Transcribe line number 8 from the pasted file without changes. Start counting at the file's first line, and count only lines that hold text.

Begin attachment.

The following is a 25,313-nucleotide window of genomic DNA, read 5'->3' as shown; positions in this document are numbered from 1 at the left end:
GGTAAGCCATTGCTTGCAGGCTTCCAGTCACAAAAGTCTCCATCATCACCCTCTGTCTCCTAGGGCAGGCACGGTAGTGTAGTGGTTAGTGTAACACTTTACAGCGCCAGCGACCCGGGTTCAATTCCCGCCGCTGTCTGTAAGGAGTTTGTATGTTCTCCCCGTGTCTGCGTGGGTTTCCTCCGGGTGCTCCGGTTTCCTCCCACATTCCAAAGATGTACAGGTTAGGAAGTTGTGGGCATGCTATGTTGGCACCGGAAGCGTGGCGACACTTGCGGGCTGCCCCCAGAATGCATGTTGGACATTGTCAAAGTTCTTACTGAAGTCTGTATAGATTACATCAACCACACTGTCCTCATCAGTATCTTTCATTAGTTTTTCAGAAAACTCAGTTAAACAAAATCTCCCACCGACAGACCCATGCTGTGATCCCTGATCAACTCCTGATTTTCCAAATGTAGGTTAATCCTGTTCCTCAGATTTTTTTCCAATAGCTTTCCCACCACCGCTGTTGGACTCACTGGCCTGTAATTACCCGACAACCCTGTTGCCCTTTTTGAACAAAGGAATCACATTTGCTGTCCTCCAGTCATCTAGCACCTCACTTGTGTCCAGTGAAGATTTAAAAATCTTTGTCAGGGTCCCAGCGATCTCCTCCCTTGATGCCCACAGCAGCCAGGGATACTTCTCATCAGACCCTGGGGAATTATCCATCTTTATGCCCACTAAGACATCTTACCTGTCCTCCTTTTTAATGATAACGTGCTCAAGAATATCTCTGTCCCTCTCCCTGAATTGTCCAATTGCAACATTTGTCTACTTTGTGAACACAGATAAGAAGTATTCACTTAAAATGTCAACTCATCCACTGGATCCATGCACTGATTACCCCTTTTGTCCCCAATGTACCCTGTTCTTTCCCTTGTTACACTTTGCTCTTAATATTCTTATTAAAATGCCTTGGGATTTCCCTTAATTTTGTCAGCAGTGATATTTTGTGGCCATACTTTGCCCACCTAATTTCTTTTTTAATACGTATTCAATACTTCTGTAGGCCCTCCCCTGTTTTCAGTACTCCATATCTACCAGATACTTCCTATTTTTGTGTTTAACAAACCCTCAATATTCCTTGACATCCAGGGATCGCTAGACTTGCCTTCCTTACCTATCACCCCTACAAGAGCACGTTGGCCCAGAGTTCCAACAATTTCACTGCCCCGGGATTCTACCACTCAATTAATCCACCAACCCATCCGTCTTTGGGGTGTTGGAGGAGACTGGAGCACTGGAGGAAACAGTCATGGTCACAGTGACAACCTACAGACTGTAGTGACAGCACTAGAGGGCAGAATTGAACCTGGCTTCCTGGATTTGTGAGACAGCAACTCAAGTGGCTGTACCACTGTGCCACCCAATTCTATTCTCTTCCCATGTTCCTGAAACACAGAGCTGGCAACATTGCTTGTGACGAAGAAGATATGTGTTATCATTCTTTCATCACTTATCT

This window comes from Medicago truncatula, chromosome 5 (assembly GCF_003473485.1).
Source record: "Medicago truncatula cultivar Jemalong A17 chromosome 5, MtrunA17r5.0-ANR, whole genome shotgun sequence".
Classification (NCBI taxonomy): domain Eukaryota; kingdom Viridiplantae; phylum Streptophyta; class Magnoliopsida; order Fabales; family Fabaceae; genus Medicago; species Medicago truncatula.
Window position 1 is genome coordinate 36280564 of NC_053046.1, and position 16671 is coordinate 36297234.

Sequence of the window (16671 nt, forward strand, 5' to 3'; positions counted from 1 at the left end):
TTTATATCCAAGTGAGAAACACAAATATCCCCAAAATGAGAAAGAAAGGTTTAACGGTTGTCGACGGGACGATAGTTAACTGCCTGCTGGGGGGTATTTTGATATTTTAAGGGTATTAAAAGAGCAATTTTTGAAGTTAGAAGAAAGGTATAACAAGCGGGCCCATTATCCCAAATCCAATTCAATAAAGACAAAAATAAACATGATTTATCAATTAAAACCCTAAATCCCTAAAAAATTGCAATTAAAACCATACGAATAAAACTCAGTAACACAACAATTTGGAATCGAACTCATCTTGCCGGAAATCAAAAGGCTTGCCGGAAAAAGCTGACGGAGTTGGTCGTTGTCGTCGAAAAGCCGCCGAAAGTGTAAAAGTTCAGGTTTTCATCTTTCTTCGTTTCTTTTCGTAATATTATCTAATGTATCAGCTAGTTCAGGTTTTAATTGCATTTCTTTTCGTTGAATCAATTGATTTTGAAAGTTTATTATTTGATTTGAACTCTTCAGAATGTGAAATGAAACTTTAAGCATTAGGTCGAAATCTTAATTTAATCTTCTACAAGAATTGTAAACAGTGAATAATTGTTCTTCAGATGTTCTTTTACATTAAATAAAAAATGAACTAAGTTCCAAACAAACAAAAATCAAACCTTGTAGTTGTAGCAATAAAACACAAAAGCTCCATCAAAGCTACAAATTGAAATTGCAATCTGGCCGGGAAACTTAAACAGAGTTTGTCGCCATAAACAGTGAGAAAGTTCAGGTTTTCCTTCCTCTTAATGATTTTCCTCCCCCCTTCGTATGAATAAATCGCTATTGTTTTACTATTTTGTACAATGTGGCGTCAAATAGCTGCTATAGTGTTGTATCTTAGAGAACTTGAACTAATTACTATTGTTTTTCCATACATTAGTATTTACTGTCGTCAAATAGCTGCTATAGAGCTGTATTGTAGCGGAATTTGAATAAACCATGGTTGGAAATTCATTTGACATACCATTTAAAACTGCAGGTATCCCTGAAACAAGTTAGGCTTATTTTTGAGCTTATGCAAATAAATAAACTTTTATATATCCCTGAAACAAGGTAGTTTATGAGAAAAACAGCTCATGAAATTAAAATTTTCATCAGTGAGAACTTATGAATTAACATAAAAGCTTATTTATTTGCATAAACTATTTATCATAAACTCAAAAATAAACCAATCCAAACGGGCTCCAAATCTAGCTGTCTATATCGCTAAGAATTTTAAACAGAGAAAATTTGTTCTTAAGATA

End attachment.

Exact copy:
TTTATATCCAAGTGAGAAACACAAATATCCCCAAAATGAGAAAGAAAGGTTTAACGGTTGTCGACGGGACGATAGTTAACTGCCTGCTGGGGGGTATTTTGATATTTTAAGGGTATTAAAAGAGCAATTTTTGAAGTTAGAAGAAAGGTATAACAAGCGGGCCCATTATCCCAAATCCAATTCAATAAAGACAAAAATAAACATGATTTATCAATTAAAACCCTAAATCCCTAAAAAATTGCAATTAAAACCATACGAATAAAACTCAGTAACACAACAATTTGGAATCGAACTCATCTTGCCGGAAATCAAAAGGCTTGCCGGAAAAAGCTGACGGAGTTGGTCGTTGTCGTCGAAAAGCCGCCGAAAGTGTAAAAGTTCAGGTTTTCATCTTTCTTCGTTTCTTTTCGTAATATTATCTAATGTATCAGCTAGTTCAGGTTTTAATTGCATTTCTTTTCGTTGAATCAATTGATTTTGAAAGTTTATTATTTGATTTGAACTCTTCAGAATGTGAAATGAAACTTTAAGCATTAGGTCGAAATCTTAATTTAATCTTCTACAAGAATTGTAAACAGTGAATAATTGTTCTTCAGATGTTCTTTTACATTAAATAAAAAATGAACTAAGTTCCAAACAAACAAAAATCAAACCTTGTAGTTGTAGCAATAAAACACAAAAGCTCCATCAAAGCTACAAATTGAAATTGCAATCTGGCCGGGAAACTTAAACAGAGTTTGTCGCCATAAACAGTGAGAAAGTTCAGGTTTTCCTTCCTCTTAATGATTTTCCTCCCCCCTTCGTATGAATAAATCGCTATTGTTTTACTATTTTGTACAATGTGGCGTCAAATAGCTGCTATAGTGTTGTATCTTAGAGAACTTGAACTAATTACTATTGTTTTTCCATACATTAGTATTTACTGTCGTCAAATAGCTGCTATAGAGCTGTATTGTAGCGGAATTTGAATAAACCATGGTTGGAAATTCATTTGACATACCATTTAAAACTGCAGGTATCCCTGAAACAAGTTAGGCTTATTTTTGAGCTTATGCAAATAAATAAACTTTTATATATCCCTGAAACAAGGTAGTTTATGAGAAAAACAGCTCATGAAATTAAAATTTTCATCAGTGAGAACTTATGAATTAACATAAAAGCTTATTTATTTGCATAAACTATTTATCATAAACTCAAAAATAAACCAATCCAAACGGGCTCCAAATCTAGCTGTCTATATCGCTAAGAATTTTAAACAGAGAAAATTTGTTCTTAAGATA